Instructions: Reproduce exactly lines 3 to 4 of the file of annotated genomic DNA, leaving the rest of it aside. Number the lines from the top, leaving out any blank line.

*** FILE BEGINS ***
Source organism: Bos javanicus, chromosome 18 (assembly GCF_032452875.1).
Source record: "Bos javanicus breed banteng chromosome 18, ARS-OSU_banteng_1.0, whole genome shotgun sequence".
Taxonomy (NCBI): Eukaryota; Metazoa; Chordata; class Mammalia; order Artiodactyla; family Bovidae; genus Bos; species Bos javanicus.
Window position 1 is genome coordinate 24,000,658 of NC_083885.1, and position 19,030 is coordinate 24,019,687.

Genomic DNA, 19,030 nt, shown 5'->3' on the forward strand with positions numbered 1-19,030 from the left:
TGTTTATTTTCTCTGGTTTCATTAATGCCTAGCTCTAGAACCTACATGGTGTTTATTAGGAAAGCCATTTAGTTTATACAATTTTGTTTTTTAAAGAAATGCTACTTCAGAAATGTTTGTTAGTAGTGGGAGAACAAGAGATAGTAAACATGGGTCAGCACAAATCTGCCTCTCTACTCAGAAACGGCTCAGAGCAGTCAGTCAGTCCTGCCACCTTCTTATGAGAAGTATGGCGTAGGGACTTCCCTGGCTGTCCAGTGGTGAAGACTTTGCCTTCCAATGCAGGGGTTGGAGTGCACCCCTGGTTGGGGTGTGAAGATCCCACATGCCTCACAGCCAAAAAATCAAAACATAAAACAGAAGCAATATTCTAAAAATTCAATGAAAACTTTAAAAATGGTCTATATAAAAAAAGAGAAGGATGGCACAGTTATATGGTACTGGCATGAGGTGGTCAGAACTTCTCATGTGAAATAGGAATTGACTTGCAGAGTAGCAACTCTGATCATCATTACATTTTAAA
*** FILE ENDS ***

Taxonomy (NCBI): Eukaryota; Metazoa; Chordata; class Mammalia; order Artiodactyla; family Bovidae; genus Bos; species Bos javanicus.
Window position 1 is genome coordinate 24,000,658 of NC_083885.1, and position 19,030 is coordinate 24,019,687.